Do you believe every one of your plastic is reused? New research study reveals that it can land in the sea
We all know that it is wrong to throw your trash in the sea or any other natural place. But you might be surprised to learn that plastic waste ends up in the environment even if we thought it was being recycled.
Our study, published today, examined how global trade in plastic waste is contributing to marine pollution.
We have found that the country it is shipped to is the country where it is shipped to is the most common place in the environment. Plastics that are of little value to recyclers, such as lids and styrofoam foam containers, are most likely to pollute the environment.
The export of unsorted plastic waste from Australia will cease – and this will help address the problem. But there is still a long way to go before our plastic is recycled in a way that does not harm nature.
Know your plastics
Plastic waste collected for recycling is often sold for reprocessing in Asia. There the plastics are sorted, washed, chopped, melted and processed into flakes or pellets. These can be sold to manufacturers to develop new products.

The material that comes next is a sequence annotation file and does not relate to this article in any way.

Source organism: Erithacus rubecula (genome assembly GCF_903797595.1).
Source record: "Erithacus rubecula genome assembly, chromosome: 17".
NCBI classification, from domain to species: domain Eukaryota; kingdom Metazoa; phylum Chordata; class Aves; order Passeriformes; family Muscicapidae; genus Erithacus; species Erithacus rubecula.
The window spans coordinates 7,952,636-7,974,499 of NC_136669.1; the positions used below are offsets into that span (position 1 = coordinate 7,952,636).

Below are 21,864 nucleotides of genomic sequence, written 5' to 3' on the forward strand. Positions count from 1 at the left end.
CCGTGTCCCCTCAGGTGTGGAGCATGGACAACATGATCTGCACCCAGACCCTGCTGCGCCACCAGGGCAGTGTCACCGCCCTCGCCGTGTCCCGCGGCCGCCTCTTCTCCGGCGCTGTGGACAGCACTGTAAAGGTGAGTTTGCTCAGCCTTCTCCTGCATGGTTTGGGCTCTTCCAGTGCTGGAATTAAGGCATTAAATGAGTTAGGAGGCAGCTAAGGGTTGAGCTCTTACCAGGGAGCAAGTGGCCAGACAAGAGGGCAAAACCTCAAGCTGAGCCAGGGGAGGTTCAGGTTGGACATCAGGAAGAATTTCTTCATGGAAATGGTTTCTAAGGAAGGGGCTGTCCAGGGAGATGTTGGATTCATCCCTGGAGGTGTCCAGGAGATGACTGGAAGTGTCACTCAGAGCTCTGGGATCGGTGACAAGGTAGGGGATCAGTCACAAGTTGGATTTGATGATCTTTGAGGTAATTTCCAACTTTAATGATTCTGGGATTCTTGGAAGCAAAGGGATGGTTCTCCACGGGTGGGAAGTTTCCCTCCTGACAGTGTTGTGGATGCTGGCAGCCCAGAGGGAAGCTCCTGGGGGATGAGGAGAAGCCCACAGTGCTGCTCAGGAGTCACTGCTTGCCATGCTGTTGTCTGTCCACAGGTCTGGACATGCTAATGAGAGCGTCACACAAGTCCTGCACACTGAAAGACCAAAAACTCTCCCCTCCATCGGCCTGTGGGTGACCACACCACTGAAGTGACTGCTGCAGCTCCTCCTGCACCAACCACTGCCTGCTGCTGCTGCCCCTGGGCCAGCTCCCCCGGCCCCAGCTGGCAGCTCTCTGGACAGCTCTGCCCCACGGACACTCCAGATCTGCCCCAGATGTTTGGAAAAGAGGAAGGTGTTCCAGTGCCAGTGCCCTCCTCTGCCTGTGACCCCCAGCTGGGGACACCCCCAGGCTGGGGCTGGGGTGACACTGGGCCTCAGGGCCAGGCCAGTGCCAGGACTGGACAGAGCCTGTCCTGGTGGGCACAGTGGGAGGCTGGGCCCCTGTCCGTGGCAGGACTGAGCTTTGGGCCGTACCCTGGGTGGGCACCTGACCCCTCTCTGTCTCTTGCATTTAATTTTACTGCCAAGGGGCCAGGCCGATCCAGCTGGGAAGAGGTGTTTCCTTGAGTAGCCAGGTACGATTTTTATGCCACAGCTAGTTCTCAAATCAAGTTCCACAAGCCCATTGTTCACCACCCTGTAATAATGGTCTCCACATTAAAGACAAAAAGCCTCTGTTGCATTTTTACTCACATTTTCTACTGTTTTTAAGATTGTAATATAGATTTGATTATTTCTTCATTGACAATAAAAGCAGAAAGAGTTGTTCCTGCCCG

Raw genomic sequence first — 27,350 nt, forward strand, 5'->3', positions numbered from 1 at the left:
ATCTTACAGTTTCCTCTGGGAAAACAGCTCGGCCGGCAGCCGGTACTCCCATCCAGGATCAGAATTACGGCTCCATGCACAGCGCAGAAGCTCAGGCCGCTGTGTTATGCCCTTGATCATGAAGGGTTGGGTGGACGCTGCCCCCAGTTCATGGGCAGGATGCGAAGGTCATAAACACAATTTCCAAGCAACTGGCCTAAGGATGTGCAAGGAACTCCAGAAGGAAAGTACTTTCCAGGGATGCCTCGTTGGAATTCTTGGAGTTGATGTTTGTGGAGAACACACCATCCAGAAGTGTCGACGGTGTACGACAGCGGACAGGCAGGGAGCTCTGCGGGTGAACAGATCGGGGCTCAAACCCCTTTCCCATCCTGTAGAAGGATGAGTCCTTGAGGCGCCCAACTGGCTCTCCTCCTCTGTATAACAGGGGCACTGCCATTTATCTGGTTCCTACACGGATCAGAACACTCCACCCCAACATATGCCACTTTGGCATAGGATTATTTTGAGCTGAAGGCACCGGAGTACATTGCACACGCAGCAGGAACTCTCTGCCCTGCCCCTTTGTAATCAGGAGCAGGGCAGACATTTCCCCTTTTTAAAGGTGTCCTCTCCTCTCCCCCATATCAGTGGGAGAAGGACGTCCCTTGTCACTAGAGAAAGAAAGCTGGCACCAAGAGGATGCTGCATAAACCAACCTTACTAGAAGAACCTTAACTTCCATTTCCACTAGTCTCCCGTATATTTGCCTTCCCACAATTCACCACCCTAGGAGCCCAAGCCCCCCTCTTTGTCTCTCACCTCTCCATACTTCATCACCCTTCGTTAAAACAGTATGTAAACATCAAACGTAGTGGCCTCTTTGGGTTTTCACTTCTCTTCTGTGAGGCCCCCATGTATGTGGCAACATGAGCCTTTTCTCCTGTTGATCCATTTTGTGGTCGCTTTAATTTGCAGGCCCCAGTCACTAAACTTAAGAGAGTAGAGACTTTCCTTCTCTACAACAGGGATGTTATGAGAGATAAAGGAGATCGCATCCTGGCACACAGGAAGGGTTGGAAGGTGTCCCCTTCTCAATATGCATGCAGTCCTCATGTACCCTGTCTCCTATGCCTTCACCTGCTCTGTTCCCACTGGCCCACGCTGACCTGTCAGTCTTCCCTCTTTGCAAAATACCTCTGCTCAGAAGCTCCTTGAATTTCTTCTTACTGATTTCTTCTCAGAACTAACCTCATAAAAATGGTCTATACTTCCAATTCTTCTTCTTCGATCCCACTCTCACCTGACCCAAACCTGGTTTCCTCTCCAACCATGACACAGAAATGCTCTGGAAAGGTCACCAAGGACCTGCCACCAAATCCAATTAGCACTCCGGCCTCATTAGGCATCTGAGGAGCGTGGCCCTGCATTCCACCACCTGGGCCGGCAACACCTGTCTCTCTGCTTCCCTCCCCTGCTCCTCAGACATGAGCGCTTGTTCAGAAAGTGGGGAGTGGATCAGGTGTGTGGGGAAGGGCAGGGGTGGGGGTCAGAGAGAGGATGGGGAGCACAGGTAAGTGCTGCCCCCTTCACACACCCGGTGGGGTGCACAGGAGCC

The global market for recycled plastics is dominated by two main types of plastics:
Polyethylene terephthalate (PET), which represented 55% of the market for recyclable plastics in 2017. It is used in beverage bottles and food containers to take away and is marked with a “1” on the packaging
High density polyethylene (HDPE), which makes up about 33% of the market for recyclable plastics. HDPE is used to manufacture pipes and packaging such as milk and shampoo bottles and is marked with a “2”.
The next two most commonly traded types of plastic, each with a 4% market share, are:
Polypropylene or “5” used in containers for yogurt and spreads
Low density polyethylene, known as “4”, is used in clear plastic film on packaging.
The remaining types of plastics include polyvinyl chloride (3), polystyrene (6), other mixed plastics (7), unlabeled plastics, and “composites”. Plastic composite packaging consists of various materials that are not easy to separate, e.g. B. durable milk containers with foil, plastic and paper layers.